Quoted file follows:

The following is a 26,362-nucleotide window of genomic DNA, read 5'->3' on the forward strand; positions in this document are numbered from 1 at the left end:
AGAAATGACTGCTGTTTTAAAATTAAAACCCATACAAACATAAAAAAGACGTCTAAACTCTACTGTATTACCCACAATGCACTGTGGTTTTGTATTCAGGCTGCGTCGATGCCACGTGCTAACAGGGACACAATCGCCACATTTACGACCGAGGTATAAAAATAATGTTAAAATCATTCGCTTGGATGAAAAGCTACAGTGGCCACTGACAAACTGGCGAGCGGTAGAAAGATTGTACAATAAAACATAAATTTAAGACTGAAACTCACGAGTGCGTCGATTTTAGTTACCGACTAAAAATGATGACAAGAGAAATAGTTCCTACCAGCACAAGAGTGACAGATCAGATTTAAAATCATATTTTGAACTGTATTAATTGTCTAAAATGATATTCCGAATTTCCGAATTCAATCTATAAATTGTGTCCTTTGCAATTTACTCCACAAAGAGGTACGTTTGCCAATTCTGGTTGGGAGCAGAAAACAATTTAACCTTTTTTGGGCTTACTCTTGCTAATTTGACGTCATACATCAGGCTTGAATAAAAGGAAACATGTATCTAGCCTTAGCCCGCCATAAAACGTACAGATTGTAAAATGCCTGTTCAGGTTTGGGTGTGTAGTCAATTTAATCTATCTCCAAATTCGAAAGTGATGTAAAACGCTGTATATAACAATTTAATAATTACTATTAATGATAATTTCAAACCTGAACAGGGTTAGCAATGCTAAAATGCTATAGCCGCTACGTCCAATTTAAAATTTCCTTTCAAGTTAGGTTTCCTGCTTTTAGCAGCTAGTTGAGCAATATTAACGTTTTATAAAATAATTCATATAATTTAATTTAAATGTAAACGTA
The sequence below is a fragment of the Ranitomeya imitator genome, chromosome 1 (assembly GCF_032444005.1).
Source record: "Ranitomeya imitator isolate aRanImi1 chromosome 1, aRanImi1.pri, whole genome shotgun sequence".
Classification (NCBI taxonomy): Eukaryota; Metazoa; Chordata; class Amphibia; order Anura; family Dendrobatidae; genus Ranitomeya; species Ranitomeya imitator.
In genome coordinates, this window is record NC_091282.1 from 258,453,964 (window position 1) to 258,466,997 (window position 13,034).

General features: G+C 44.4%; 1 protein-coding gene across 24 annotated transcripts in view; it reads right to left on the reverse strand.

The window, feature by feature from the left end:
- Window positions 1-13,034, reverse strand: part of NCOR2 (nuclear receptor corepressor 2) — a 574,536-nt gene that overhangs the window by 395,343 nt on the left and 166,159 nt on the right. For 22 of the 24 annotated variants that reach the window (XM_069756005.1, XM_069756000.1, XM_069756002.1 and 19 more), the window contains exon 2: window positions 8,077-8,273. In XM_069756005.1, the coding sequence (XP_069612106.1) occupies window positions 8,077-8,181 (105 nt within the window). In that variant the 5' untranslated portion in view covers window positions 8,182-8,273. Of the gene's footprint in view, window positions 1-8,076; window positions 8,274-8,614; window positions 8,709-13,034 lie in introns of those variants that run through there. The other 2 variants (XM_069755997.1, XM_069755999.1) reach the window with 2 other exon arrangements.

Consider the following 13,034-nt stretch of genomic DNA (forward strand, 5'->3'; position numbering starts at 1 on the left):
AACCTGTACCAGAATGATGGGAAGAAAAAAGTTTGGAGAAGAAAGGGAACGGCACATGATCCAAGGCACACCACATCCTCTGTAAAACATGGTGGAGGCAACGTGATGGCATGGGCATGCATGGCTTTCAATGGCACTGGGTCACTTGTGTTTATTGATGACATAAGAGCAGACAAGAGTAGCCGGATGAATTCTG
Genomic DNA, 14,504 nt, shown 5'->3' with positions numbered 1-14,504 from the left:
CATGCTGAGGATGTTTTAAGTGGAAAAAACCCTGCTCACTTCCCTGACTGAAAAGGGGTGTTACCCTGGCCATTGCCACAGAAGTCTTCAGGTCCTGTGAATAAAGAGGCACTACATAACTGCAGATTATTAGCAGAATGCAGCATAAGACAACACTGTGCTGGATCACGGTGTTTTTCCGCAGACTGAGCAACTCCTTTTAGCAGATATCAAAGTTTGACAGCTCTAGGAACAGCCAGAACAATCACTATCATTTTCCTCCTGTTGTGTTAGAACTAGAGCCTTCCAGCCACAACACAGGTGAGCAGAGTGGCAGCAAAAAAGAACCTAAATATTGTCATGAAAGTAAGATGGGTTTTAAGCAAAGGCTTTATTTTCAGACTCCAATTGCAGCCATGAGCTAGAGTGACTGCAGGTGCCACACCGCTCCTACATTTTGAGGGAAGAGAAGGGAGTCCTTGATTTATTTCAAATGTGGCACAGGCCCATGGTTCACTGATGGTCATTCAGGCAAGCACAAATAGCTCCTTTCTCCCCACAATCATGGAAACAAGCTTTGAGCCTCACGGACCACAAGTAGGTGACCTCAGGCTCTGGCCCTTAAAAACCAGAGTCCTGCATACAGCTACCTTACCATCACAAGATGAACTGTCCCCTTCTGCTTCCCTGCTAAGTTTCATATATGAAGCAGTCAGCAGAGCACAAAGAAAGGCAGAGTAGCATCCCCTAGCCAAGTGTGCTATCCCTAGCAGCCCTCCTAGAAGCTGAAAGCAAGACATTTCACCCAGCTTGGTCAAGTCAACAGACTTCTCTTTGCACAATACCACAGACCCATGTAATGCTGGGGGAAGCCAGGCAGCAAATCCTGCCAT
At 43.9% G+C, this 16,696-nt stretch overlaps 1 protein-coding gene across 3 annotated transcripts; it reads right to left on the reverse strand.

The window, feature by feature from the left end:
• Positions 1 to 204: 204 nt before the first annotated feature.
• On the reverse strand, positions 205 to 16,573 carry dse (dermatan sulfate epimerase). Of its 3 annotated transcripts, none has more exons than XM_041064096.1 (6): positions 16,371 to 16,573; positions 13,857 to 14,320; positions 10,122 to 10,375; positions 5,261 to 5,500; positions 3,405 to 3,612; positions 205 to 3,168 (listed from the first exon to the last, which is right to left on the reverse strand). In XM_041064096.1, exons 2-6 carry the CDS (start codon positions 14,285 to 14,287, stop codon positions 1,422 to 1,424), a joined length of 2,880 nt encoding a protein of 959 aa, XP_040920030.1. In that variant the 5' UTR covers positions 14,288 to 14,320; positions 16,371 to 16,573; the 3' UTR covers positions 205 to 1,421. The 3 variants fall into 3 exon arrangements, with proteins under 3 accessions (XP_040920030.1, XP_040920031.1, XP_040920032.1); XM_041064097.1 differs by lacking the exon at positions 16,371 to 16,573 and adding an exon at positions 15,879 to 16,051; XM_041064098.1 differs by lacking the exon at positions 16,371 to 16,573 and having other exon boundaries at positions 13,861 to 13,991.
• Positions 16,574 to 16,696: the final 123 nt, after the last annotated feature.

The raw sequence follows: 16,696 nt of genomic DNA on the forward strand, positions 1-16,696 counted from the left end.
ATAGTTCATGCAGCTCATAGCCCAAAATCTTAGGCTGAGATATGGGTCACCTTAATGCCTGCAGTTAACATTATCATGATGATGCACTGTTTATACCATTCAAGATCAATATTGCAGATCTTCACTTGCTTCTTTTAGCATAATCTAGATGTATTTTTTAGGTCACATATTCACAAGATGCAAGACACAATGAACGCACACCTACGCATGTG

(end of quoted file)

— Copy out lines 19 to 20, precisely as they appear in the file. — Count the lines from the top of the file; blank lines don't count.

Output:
The raw sequence follows: 16,696 nt of genomic DNA on the forward strand, positions 1-16,696 counted from the left end.
ATAGTTCATGCAGCTCATAGCCCAAAATCTTAGGCTGAGATATGGGTCACCTTAATGCCTGCAGTTAACATTATCATGATGATGCACTGTTTATACCATTCAAGATCAATATTGCAGATCTTCACTTGCTTCTTTTAGCATAATCTAGATGTATTTTTTAGGTCACATATTCACAAGATGCAAGACACAATGAACGCACACCTACGCATGTG